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FCC chair Tom Wheeler set to testify before House tech sub-committee on May 20

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WASHINGTON (Reuters) – Federal Communications Commission Chairman Tom Wheeler, under fire from consumer advocates for proposing Internet traffic rules they say will create “fast lanes” for some Web content, will testify at a House of Representatives hearing on May 20.

Wheeler will appear as sole witness at the hearing called by the House of Representatives’ subcommittee on communications and technology, the panel said on Monday.

Lawmakers will quiz him on his recent proposals related to the so-called incentive auction of valuable airwaves scheduled for mid-2015 and “net neutrality” rules as well as the FCC’s recent moves to limit TV stations’ joint ad sales and other matters, said U.S. Representative Greg Walden, who chairs the subcommittee.

“This will be our first opportunity to directly discuss issues important to our technology economy … We look forward to what will surely be a thorough and spirited discussion with Chairman Wheeler,” Walden, an Oregon Republican, said in a statement.

Wheeler is facing criticism for new “Open Internet” rules he wants the FCC to propose at a May 15 public meeting. The rules could allow content companies to pay broadband providers for faster Internet speeds delivering their traffic as long as such deals are deemed “commercially reasonable.”

Consumer interest groups worry the rules may create “fast lanes” for some Internet content and undermine the concept of “net neutrality” which calls for all Web traffic to be treated equally. Many Republicans and broadband companies have broadly seen FCC’s Open Internet rules as unnecessary regulation that encroaches on how networks are managed by owners.

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The agency is also working on rules for the major auction of valuable wireless airwaves scheduled for mid-2015. Wheeler has proposed rules that would restrict bidding by the largest carriers in the United States, Verizon Communications Inc and AT&T Inc.

(Reporting by Alina Selyukh; editing by Matthew Lewis)

[Image: Federal Communications Commission (FCC) Chairman Tom Wheeler testifies before a Senate Appropriations Financial Services and General Government Subcommittee hearing on the FY2015 budget justification for the FCC, on Capitol Hill in Washington March 27, 2014. By Jonathan Ernst for Reuters.]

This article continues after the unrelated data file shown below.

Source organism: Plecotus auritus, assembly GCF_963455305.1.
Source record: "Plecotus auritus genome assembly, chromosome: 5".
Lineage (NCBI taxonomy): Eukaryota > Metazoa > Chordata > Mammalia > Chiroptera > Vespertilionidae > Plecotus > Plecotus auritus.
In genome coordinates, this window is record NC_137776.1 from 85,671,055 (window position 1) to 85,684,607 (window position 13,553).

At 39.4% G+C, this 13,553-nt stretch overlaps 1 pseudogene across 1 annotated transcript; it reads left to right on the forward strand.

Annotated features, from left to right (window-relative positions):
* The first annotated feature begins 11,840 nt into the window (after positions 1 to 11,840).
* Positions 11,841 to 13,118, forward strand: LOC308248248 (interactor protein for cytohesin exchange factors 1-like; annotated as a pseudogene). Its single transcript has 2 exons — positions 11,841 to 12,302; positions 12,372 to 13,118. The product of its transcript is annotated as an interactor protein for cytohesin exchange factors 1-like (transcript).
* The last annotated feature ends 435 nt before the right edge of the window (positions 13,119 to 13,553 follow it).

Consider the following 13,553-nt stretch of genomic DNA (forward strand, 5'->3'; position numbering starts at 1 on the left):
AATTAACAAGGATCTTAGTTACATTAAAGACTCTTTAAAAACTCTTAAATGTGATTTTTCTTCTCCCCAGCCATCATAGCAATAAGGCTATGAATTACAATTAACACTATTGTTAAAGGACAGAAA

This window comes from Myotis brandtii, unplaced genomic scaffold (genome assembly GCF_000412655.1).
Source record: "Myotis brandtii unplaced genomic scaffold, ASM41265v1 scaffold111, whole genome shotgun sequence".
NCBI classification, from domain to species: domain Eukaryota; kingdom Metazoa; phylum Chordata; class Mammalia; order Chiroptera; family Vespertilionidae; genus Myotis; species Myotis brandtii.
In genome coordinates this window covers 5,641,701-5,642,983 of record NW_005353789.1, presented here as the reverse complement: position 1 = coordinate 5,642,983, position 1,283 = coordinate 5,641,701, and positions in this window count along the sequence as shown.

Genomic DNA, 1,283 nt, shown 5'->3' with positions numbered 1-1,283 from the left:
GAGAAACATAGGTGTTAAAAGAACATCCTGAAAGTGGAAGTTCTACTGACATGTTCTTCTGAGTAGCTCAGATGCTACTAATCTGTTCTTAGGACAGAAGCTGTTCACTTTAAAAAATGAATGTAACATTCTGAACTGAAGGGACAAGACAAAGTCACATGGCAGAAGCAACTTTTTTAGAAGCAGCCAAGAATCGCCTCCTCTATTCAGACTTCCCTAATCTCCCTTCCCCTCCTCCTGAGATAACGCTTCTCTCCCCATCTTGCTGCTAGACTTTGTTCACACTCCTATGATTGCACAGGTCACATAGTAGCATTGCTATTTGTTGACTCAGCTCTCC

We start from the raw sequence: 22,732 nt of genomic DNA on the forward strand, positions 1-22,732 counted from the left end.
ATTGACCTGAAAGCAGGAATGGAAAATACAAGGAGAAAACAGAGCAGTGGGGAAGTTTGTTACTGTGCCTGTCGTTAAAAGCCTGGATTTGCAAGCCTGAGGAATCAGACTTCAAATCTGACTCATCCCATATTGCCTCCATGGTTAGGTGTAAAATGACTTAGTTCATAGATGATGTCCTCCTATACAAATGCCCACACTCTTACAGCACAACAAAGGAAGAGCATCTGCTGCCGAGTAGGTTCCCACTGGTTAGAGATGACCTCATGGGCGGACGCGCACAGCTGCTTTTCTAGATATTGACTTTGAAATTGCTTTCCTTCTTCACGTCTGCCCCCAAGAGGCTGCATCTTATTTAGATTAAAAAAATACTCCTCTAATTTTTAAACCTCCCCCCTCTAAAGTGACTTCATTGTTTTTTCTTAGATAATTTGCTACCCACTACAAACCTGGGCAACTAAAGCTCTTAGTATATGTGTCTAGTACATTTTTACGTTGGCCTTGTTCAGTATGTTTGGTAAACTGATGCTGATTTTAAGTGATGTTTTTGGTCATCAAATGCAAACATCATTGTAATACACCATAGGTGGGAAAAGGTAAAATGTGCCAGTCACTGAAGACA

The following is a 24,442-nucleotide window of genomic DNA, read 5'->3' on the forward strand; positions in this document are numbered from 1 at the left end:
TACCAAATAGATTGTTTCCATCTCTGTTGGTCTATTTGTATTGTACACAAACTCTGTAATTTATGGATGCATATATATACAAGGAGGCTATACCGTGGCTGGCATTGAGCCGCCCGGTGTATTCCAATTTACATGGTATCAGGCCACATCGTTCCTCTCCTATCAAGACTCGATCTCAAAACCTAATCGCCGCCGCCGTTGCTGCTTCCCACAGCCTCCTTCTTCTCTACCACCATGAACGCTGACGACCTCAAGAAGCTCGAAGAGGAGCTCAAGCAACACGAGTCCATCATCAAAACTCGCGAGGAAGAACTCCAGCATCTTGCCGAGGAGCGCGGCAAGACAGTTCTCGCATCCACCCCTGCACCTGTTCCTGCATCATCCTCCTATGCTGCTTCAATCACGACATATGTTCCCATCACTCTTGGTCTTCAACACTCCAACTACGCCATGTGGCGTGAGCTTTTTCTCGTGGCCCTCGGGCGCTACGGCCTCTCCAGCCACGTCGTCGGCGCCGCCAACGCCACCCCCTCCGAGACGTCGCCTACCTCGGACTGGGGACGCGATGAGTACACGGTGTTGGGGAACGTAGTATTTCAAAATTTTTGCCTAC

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Trump spends ABC interview trying to discredit Robert Mueller as ‘conflicted’

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President Donald Trump spent most of his interview with George Stephanopoulos blasting Special Counsel Robert Mueller, while he incorrectly quoted the report he published.

"I don't care what he says. It doesn't matter," Trump said when Stephanopoulos cited the Mueller report. "He wanted to show everyone what a good counsel he was. Now, he may have gotten confused said with that fact that I've always said, 'Robert Mueller was conflicted. He had numerous conflicts. One of them was the fact that he applied for to job to be the FBI director -- the head of the FBI. And, by the way --"

Stephanopoulos stepped in to say that former top aide Steve Bannon said that it never happened.

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Donald Trump whines: ‘My life has always been a fight’

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The full interview with President Donald Trump finally aired on ABC Sunday, revealing the shocking way that he views his life.

Trump lamented that he's had such a hard life, as the son of multi-millionaires who paid to get him out of trouble multiple times.

"You're a fighter. You, you, it feels like you're in a constant kind of churn--" host George Stephanopoulos began.

"Yeah, uh, my life has always been a fight," Trump said. "And I enjoy that I guess, I don't know if I enjoy it or not, I guess -- sometimes I have false fights like the Russian witch hunt. That's a false fight. That's a made-up, uh, hoax. And I had to fight that."

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The right-wing scored more in years of Trump than eight years of George W. Bush: report

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President George W. Bush oversaw eight years that restricted rights, banned LGBTQ equality, appointed anti-choice judges and so much more. But under Donald Trump's presidency, social conservatives have managed to roll back any progress made by President Barack Obama's leadership.

A new Axios report listed out any anti-LGBTQ, anti-women and anti-poor policies.

“He campaigned saying that he would be a good friend to LGBT people,” James Esseks, director of the ACLU’s LGBT and HIV Project, told VOX. "Actions speak far louder than words. And what he's done has been a wreck."

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